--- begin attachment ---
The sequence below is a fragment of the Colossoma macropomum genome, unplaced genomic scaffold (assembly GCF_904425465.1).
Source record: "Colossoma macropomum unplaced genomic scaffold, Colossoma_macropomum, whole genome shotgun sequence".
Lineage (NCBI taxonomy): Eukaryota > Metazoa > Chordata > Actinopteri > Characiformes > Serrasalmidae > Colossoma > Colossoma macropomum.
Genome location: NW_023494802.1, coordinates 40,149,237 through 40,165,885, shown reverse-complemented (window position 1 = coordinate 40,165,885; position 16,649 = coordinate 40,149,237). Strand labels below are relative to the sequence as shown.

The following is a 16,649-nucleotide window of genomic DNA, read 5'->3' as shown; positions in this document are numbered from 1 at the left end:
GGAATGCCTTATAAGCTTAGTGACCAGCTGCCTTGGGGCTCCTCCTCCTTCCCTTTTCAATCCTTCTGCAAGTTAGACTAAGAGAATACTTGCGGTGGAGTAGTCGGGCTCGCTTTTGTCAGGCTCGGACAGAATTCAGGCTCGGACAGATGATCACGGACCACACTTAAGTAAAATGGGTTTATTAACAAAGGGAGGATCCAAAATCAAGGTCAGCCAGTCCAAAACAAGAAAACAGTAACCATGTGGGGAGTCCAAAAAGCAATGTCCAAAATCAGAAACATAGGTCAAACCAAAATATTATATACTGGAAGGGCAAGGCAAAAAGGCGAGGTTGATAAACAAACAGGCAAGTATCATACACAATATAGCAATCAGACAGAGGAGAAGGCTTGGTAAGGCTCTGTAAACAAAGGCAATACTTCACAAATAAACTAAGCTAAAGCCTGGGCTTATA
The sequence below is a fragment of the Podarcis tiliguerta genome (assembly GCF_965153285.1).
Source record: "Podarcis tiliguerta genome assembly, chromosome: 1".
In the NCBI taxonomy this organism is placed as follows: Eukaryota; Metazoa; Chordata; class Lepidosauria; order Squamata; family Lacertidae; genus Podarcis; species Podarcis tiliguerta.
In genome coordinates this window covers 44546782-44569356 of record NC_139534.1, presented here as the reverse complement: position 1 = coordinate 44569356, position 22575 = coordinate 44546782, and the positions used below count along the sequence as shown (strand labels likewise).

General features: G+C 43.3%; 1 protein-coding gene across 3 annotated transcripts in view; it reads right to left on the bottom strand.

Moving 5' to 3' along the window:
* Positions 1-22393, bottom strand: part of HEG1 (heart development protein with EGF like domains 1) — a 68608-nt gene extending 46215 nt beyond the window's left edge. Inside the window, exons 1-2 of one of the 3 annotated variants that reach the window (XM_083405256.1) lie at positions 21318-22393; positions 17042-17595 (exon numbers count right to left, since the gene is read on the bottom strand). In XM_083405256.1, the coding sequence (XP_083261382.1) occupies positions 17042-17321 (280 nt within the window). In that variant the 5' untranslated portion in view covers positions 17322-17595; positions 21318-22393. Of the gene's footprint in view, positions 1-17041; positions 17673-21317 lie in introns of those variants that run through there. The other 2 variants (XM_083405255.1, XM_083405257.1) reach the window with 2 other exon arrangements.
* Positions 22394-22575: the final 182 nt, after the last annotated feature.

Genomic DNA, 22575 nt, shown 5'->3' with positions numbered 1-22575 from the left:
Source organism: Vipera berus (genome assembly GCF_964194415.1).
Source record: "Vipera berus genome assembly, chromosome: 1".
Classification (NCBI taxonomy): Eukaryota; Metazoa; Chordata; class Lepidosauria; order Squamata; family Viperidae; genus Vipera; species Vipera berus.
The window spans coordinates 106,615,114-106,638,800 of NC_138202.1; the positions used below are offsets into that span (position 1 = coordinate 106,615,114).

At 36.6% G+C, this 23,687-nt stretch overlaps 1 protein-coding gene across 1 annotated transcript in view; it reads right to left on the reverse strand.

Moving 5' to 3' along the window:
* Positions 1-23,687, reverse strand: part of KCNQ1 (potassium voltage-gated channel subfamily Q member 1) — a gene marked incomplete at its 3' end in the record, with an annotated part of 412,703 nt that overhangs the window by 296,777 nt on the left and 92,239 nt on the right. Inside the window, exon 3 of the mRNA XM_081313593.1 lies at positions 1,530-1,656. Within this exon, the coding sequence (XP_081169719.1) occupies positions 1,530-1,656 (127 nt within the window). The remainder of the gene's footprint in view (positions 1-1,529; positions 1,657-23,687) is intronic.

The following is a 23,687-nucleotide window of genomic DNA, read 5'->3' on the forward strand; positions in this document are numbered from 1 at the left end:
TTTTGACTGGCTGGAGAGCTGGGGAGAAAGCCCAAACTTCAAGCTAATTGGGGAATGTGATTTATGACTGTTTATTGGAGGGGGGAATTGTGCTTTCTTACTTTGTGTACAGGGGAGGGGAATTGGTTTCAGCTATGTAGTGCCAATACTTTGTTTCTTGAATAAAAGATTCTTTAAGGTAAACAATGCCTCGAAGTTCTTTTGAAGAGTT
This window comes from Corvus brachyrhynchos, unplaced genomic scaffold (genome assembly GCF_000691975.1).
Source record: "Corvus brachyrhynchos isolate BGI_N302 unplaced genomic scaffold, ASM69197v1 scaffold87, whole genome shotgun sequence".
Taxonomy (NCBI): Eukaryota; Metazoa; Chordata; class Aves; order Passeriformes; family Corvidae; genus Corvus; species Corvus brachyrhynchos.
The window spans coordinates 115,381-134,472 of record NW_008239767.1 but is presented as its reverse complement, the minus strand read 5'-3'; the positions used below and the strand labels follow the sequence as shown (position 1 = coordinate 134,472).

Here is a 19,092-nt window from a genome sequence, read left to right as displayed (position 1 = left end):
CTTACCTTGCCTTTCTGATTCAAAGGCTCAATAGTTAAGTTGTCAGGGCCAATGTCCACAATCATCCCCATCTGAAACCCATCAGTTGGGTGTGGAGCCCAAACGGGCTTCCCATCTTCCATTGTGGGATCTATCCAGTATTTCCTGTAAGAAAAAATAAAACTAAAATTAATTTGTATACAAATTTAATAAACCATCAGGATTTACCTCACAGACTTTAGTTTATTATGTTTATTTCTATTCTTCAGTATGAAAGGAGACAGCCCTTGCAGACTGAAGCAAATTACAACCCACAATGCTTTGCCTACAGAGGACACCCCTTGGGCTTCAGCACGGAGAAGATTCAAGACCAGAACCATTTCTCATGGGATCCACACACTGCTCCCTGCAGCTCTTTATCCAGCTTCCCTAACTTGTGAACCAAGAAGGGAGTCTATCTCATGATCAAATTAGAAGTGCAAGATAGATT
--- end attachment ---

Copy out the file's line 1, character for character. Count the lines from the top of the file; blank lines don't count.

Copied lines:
The sequence below is a fragment of the Colossoma macropomum genome, unplaced genomic scaffold (assembly GCF_904425465.1).